In 2016, upon the defeat of the plebiscite bill, Attorney General George Brandis decreed that the Labor Party had “driven a stake through the heart of marriage equality”. This was a simplification at best. Same sex marriage should not be a partisan issue, and no party should make a claim to have any more connection to the issue of same sex marriage than another. In contemporary public discussion of same sex marriage and the plebiscite, Senator Brandis has been held up by some as an opponent of same sex marriage legislation. And yet, in 2004 Senator Brandis abstained from voting on the Marriage Amendment Bill. This is but one example of how the same sex marriage debate does not fall neatly into the narrative of the Coalition as the opponents and the Greens, and increasingly the Labor Party, as the champions. Historically, there have been gay and lesbian MPs and senators from all sides of politics. An early example is Don Dobie, who was the Liberal member for the New South Wales seat of Cook from 1966 to 1996. Whilst Dobie did not publicly identify himself as gay, he lived openly with his male partner, Dr George Burniston, from the 1950s until Dr Burniston’s death in 1992. Another early example is former South Australian Labor Premier Don Dunstan, who had two heterosexual marriages during his early life and from 1986 until his death in 1999 was in a relationship with a male partner. Like Dobie, Dunstan did not publicly identify himself as gay or bisexual. Former Greens leader Bob Brown was openly gay at the time of his election in 1996. Labor Senator Penny Wong was appointed as the first openly gay cabinet member in 2007. Since then, we have seen many more gay and lesbian parliamentarians. This is, of course, not including those who came out after retiring -- such as Neil Brown, former member for Menzies and Deputy Leader of the Liberal Party, who came out in 1996; or Neal Blewett, former Labor member for Bonython, who came out in 2000 -- or those who are yet to come out. These parliamentarians demonstrate that gay and lesbian people align themselves all over the political spectrum. To suggest otherwise would be naive. To suggest, as some do, that a person’s sexuality should dictate their political views is patronising and ignorant.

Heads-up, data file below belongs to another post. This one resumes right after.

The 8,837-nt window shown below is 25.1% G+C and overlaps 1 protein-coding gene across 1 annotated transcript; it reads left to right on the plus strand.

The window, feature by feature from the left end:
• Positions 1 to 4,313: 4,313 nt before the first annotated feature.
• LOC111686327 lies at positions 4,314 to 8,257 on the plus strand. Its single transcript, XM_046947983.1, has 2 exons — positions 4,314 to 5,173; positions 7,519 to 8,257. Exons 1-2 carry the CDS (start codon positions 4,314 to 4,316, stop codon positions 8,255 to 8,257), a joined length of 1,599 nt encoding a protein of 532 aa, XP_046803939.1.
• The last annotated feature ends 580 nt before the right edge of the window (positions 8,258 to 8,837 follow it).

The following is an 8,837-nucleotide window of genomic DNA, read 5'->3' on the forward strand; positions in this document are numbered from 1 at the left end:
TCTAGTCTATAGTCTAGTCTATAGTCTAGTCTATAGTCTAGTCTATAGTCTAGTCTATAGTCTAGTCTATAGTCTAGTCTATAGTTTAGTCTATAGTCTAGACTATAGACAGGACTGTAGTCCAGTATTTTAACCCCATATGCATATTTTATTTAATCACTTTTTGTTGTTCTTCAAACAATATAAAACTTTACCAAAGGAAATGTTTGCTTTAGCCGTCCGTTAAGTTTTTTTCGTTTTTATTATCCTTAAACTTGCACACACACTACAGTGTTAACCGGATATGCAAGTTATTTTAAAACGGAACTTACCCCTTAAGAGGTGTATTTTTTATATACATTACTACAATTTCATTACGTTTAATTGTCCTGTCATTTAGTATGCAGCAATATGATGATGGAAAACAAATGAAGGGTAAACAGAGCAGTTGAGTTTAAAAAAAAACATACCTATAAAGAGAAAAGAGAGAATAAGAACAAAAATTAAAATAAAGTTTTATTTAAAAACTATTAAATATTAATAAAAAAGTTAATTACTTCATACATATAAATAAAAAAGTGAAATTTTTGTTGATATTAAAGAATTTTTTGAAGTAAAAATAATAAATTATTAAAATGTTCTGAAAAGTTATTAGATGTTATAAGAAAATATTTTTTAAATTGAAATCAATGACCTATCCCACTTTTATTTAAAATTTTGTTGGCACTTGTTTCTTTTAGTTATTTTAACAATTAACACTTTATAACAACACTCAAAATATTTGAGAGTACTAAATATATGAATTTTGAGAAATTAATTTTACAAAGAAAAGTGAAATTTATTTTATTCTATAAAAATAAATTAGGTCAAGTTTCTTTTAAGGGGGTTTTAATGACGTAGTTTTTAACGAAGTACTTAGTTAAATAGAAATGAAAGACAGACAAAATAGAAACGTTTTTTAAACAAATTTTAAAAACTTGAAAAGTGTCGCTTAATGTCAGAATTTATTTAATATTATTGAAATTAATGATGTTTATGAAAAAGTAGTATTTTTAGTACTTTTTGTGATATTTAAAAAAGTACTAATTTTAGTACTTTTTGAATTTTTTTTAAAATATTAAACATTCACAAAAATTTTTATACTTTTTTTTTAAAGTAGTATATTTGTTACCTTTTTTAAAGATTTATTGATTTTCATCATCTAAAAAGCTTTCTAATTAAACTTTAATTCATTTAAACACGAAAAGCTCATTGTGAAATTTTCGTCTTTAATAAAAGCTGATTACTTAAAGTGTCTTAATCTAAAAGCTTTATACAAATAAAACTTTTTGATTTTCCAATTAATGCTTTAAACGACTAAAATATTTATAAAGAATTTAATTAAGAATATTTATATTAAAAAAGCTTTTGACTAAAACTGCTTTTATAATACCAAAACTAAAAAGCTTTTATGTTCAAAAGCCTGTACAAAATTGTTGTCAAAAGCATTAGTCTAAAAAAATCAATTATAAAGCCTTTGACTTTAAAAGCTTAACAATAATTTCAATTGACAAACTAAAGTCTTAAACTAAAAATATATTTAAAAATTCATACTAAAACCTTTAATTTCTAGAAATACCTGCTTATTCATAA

We are in a ridiculous situation in Australia where the majority of the public support same sex marriage, the leaders and deputy leaders of all three major parties support same sex marriage, and yet nothing is being done about it. Meanwhile, countries such as Ireland, where there is no separation between church and state, and the United States of America, which tends to be more socially conservative than Australia, have legislated for same sex marriage. The Labor party may have driven a stake through the heart of the plebiscite, but the plebiscite was not the only way to legislate same sex marriage. The Liberal party can’t claim to have unequivocally advocated for same sex marriage legislation. We have a rare opportunity for the bipartisan passing of a policy which is popular and will have a positive effect on the lives of many Australians. Same sex marriage and the lives of gay and lesbian people need not be caught in the crossfire of party politics and political game playing.
Ruby Bell is a second-year JD student